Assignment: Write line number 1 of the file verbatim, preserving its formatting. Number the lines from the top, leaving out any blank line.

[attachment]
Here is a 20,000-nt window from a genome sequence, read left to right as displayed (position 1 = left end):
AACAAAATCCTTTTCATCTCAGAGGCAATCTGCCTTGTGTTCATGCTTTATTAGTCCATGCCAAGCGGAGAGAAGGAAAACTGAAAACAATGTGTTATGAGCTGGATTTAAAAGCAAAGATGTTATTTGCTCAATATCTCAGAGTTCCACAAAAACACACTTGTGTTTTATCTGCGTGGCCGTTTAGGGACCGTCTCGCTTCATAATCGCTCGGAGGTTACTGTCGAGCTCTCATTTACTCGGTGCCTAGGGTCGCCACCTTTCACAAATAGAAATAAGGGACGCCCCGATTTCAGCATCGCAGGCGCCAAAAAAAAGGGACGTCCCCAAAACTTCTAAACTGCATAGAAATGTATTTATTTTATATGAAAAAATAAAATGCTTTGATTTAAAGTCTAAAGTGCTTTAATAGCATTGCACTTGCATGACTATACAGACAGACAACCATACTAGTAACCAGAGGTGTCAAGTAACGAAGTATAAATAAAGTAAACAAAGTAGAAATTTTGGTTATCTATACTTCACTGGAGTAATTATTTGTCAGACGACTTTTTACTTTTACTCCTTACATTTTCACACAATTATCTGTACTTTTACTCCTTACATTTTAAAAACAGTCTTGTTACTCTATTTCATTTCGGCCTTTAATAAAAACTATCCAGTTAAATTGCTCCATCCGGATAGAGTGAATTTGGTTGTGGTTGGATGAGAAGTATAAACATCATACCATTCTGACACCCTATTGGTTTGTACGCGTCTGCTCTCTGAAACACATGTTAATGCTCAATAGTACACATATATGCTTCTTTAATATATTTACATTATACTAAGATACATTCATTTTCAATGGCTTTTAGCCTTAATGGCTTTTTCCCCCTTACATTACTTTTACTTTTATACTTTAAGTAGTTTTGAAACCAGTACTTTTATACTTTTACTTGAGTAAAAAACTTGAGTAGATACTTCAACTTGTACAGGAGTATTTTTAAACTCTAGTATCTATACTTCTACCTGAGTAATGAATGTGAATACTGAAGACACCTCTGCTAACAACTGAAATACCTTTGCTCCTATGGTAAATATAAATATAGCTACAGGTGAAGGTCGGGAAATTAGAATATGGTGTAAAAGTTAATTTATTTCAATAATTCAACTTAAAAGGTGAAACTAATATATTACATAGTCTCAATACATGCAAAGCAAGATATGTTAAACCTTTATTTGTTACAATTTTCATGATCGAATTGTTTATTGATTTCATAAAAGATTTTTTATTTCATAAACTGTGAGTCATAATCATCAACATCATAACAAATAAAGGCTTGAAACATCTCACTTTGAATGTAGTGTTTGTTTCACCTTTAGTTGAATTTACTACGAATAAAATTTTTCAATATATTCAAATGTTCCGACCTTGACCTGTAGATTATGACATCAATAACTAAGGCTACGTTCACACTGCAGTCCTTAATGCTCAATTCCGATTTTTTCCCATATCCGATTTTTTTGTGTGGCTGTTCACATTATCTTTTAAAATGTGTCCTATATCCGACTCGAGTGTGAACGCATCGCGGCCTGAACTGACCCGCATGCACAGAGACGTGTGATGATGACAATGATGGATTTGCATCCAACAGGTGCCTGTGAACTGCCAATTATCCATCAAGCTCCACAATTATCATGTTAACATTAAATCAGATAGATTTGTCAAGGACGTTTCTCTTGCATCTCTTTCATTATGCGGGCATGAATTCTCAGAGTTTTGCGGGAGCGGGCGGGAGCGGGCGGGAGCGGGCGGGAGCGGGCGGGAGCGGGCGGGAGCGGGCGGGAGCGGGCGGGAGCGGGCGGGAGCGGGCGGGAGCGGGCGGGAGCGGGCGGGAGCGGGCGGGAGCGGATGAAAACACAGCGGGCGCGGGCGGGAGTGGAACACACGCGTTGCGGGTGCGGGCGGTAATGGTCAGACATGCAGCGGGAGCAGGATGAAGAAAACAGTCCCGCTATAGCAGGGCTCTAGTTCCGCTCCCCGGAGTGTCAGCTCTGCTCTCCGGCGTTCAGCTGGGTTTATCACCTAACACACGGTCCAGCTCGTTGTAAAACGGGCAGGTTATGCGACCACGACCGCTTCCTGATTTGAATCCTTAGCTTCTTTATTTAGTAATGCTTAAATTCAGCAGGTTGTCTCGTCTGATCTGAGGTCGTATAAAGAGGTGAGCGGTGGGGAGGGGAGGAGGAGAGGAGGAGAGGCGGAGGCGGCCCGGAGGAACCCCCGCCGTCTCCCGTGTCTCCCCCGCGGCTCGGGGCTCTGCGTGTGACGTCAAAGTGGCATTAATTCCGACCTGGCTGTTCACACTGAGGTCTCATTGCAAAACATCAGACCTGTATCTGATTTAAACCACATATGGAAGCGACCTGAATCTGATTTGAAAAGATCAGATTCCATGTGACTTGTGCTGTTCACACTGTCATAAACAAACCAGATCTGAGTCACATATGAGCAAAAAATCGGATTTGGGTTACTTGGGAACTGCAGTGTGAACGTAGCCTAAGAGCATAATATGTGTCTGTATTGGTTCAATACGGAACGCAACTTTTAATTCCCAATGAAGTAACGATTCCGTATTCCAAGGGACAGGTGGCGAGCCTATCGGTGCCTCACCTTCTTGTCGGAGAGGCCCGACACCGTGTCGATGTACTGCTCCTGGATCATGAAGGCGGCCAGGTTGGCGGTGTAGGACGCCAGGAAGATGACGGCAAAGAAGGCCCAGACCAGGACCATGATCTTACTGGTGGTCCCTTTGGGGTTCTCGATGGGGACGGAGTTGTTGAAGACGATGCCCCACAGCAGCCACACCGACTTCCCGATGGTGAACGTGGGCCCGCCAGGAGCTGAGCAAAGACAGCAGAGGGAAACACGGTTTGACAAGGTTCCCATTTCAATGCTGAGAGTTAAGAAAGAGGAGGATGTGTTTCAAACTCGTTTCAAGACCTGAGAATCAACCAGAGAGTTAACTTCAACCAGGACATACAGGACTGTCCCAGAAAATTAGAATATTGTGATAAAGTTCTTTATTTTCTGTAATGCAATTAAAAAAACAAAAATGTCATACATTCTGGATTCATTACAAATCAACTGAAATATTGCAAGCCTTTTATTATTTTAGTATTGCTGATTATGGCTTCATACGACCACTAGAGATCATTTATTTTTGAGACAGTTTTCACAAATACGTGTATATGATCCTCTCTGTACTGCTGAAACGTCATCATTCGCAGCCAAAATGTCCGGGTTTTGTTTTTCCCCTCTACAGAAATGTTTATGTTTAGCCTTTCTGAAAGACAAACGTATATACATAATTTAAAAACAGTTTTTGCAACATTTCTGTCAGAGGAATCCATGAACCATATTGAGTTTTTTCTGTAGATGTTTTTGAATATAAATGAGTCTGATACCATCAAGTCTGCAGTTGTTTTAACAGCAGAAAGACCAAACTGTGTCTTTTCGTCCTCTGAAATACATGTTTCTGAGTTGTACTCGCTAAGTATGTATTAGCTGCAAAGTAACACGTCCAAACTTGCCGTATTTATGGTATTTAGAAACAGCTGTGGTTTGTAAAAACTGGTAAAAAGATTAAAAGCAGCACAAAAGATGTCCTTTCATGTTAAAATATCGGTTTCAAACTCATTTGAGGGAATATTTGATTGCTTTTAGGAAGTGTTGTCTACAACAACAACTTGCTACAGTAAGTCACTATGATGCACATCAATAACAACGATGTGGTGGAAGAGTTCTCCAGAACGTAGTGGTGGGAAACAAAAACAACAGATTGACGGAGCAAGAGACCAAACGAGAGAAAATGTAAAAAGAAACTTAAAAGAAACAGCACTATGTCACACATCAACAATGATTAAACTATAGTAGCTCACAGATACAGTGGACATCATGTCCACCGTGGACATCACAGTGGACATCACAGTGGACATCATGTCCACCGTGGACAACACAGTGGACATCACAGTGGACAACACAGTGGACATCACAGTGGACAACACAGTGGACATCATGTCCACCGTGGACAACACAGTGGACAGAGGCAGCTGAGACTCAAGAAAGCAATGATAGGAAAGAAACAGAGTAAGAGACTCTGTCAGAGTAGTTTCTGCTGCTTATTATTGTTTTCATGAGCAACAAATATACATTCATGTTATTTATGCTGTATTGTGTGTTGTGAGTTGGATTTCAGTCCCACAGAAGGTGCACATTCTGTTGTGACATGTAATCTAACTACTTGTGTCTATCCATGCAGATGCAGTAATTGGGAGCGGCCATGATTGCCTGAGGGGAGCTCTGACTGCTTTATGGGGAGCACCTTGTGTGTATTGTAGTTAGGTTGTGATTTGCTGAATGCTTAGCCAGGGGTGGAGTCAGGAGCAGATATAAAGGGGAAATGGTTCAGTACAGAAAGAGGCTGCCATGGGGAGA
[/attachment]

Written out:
Here is a 20,000-nt window from a genome sequence, read left to right as displayed (position 1 = left end):